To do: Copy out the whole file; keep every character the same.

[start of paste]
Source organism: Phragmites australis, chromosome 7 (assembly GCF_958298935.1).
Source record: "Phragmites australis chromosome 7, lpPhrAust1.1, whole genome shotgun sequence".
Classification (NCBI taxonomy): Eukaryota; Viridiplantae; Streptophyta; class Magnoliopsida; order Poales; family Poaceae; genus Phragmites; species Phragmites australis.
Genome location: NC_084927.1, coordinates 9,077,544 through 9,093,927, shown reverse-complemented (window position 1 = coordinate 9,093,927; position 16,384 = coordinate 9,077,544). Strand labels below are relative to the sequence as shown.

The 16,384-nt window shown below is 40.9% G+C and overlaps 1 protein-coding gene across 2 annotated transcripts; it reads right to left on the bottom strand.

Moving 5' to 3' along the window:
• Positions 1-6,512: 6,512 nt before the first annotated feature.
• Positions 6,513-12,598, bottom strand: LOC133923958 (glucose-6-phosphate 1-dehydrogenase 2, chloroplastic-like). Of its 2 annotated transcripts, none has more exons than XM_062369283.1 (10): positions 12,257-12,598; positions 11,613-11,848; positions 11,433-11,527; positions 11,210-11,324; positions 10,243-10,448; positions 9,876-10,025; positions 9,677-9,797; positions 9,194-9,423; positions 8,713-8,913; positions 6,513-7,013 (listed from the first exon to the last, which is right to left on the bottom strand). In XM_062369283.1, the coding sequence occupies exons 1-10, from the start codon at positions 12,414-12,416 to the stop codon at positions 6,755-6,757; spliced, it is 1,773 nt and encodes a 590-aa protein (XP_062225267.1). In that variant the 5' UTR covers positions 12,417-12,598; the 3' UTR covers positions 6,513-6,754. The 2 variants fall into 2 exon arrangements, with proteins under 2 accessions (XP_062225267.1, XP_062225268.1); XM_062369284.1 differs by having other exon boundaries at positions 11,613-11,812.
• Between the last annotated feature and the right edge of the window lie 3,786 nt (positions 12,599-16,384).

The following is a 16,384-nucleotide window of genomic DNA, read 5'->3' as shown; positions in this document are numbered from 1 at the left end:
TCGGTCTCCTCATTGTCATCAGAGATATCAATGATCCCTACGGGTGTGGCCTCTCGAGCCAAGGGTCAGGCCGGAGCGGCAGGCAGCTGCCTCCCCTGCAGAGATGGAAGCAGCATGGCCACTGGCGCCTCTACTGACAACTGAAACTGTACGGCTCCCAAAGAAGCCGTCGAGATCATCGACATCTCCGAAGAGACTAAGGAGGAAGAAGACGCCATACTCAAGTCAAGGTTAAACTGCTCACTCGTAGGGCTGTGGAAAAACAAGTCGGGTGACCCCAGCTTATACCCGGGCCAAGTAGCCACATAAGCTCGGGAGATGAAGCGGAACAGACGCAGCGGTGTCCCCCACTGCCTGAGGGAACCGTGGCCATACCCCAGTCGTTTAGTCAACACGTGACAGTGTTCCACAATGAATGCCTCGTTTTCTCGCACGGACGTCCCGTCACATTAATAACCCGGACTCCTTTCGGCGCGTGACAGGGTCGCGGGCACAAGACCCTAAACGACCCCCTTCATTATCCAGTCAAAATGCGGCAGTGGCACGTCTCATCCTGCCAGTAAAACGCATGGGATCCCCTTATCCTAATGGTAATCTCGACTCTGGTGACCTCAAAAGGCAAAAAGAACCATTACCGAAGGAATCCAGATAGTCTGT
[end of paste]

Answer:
Source organism: Phragmites australis, chromosome 7 (assembly GCF_958298935.1).
Source record: "Phragmites australis chromosome 7, lpPhrAust1.1, whole genome shotgun sequence".
Classification (NCBI taxonomy): Eukaryota; Viridiplantae; Streptophyta; class Magnoliopsida; order Poales; family Poaceae; genus Phragmites; species Phragmites australis.
Genome location: NC_084927.1, coordinates 9,077,544 through 9,093,927, shown reverse-complemented (window position 1 = coordinate 9,093,927; position 16,384 = coordinate 9,077,544). Strand labels below are relative to the sequence as shown.

The 16,384-nt window shown below is 40.9% G+C and overlaps 1 protein-coding gene across 2 annotated transcripts; it reads right to left on the bottom strand.

Moving 5' to 3' along the window:
• Positions 1-6,512: 6,512 nt before the first annotated feature.
• Positions 6,513-12,598, bottom strand: LOC133923958 (glucose-6-phosphate 1-dehydrogenase 2, chloroplastic-like). Of its 2 annotated transcripts, none has more exons than XM_062369283.1 (10): positions 12,257-12,598; positions 11,613-11,848; positions 11,433-11,527; positions 11,210-11,324; positions 10,243-10,448; positions 9,876-10,025; positions 9,677-9,797; positions 9,194-9,423; positions 8,713-8,913; positions 6,513-7,013 (listed from the first exon to the last, which is right to left on the bottom strand). In XM_062369283.1, the coding sequence occupies exons 1-10, from the start codon at positions 12,414-12,416 to the stop codon at positions 6,755-6,757; spliced, it is 1,773 nt and encodes a 590-aa protein (XP_062225267.1). In that variant the 5' UTR covers positions 12,417-12,598; the 3' UTR covers positions 6,513-6,754. The 2 variants fall into 2 exon arrangements, with proteins under 2 accessions (XP_062225267.1, XP_062225268.1); XM_062369284.1 differs by having other exon boundaries at positions 11,613-11,812.
• Between the last annotated feature and the right edge of the window lie 3,786 nt (positions 12,599-16,384).

The following is a 16,384-nucleotide window of genomic DNA, read 5'->3' as shown; positions in this document are numbered from 1 at the left end:
TCGGTCTCCTCATTGTCATCAGAGATATCAATGATCCCTACGGGTGTGGCCTCTCGAGCCAAGGGTCAGGCCGGAGCGGCAGGCAGCTGCCTCCCCTGCAGAGATGGAAGCAGCATGGCCACTGGCGCCTCTACTGACAACTGAAACTGTACGGCTCCCAAAGAAGCCGTCGAGATCATCGACATCTCCGAAGAGACTAAGGAGGAAGAAGACGCCATACTCAAGTCAAGGTTAAACTGCTCACTCGTAGGGCTGTGGAAAAACAAGTCGGGTGACCCCAGCTTATACCCGGGCCAAGTAGCCACATAAGCTCGGGAGATGAAGCGGAACAGACGCAGCGGTGTCCCCCACTGCCTGAGGGAACCGTGGCCATACCCCAGTCGTTTAGTCAACACGTGACAGTGTTCCACAATGAATGCCTCGTTTTCTCGCACGGACGTCCCGTCACATTAATAACCCGGACTCCTTTCGGCGCGTGACAGGGTCGCGGGCACAAGACCCTAAACGACCCCCTTCATTATCCAGTCAAAATGCGGCAGTGGCACGTCTCATCCTGCCAGTAAAACGCATGGGATCCCCTTATCCTAATGGTAATCTCGACTCTGGTGACCTCAAAAGGCAAAAAGAACCATTACCGAAGGAATCCAGATAGTCTGT